A disclaimer that reads something like this sits in many user bios on social sites: "These words are my own."
What this generally means is that although the user has identified him/herself as an employee of a particular corporation, they are participating in social media whether or not the activity is officially sanctioned by their employer.
The problem is, it's a CYA statement that really doesn't matter. If a person uses their corporate affiliation to build credibility, further association of published content with brand is impossible to ignore.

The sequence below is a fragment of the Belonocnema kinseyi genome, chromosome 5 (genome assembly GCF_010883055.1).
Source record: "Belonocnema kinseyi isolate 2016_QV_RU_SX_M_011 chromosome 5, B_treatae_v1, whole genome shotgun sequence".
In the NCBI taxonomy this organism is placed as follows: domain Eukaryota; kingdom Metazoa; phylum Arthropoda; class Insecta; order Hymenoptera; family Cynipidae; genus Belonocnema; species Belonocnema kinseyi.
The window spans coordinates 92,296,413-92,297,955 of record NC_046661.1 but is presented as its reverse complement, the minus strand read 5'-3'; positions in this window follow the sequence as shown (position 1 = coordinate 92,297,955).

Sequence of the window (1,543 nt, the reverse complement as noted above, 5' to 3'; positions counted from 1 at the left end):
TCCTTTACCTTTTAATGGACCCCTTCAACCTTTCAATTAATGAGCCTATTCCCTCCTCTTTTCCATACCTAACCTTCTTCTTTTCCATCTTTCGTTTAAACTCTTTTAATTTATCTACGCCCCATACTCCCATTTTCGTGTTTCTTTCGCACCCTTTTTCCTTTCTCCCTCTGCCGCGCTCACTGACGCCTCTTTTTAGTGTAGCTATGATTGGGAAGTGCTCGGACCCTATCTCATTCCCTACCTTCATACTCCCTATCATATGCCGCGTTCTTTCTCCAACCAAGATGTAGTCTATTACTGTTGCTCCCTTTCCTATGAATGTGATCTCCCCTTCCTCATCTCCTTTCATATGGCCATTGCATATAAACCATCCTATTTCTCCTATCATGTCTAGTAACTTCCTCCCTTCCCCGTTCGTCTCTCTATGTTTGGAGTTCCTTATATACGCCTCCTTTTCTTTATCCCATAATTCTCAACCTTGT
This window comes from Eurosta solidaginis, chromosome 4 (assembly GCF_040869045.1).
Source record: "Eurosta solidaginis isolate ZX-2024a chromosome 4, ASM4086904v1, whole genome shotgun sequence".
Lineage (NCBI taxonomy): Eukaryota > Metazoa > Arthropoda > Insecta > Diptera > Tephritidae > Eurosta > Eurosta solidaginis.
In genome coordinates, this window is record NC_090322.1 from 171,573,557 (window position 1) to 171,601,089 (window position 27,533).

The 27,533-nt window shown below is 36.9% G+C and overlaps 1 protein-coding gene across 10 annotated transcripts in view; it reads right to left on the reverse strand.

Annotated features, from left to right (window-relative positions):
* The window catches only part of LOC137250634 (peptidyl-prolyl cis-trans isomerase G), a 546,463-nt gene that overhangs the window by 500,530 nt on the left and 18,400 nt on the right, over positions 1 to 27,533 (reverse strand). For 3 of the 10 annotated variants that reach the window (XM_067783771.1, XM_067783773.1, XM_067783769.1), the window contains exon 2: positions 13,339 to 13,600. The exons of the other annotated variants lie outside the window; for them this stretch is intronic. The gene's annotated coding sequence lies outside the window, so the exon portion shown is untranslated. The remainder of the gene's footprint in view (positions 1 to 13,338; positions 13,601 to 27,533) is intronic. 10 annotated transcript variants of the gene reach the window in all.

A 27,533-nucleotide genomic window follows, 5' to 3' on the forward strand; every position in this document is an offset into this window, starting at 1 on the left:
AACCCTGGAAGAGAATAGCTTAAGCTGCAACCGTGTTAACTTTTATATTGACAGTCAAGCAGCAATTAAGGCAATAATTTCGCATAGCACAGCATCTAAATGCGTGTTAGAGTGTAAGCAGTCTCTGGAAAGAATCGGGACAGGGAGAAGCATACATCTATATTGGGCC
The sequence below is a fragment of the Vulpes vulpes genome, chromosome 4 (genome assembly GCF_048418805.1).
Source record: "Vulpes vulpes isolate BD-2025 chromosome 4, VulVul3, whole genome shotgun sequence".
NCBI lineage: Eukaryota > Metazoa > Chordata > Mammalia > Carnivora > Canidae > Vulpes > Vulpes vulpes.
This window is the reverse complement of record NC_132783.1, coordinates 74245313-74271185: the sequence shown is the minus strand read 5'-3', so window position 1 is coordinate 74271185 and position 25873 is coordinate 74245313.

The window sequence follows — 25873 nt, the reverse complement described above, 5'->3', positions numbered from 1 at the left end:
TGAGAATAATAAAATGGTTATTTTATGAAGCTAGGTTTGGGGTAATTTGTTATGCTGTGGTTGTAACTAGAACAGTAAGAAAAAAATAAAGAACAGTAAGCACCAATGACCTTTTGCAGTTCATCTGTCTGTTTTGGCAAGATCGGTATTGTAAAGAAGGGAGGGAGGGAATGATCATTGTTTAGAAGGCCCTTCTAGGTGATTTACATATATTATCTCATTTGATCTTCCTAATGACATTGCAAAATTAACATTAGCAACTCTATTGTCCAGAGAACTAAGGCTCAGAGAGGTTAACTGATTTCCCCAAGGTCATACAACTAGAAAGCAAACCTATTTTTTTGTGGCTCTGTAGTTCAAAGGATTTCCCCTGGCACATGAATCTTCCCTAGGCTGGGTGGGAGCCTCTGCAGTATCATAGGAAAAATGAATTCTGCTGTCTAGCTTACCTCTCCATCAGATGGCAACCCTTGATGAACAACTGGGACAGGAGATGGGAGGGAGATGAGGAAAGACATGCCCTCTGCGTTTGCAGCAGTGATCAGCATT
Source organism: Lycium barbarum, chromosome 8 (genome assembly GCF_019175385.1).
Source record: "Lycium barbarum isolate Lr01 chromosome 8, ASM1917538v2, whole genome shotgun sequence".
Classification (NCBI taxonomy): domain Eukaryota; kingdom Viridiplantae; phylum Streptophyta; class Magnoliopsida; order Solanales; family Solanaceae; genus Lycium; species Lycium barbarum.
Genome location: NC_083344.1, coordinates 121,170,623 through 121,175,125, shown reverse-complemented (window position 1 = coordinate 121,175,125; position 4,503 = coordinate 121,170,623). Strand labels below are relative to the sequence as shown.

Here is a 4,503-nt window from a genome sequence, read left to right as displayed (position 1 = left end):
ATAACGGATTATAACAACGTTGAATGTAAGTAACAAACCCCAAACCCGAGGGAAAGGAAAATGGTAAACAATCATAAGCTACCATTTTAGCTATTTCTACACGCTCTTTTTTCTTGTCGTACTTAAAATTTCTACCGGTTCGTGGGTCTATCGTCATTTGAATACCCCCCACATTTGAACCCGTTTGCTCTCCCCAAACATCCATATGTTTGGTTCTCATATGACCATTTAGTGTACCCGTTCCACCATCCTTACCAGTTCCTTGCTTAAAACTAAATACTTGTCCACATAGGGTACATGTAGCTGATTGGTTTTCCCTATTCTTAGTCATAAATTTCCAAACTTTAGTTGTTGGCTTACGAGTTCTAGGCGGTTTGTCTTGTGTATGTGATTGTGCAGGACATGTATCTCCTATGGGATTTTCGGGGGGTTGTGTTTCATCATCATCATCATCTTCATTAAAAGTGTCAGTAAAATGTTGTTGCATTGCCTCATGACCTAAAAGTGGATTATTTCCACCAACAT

Here, try this. Don't think about a giraffe. In fact, here's one that's trying to hide, which might help you avoid the thought:
Now think about an animal. Any animal. Giraffe?
An employee doesn't need to be discussing internal operations or other official business to create external impressions of the brand. Once the connection has been established, it persists.
So why do people publish these disclaimers? Because like email footer disclaimers, people see other people using them. Now think about an animal. Any animal. Lemming?
Successful social business isn't the hokey-pokey. Companies and their people can't have one foot in, one foot out. Policy and training enable employees to participate in online conversations with authenticity – not depending on flimsy disclaimers and using their own words.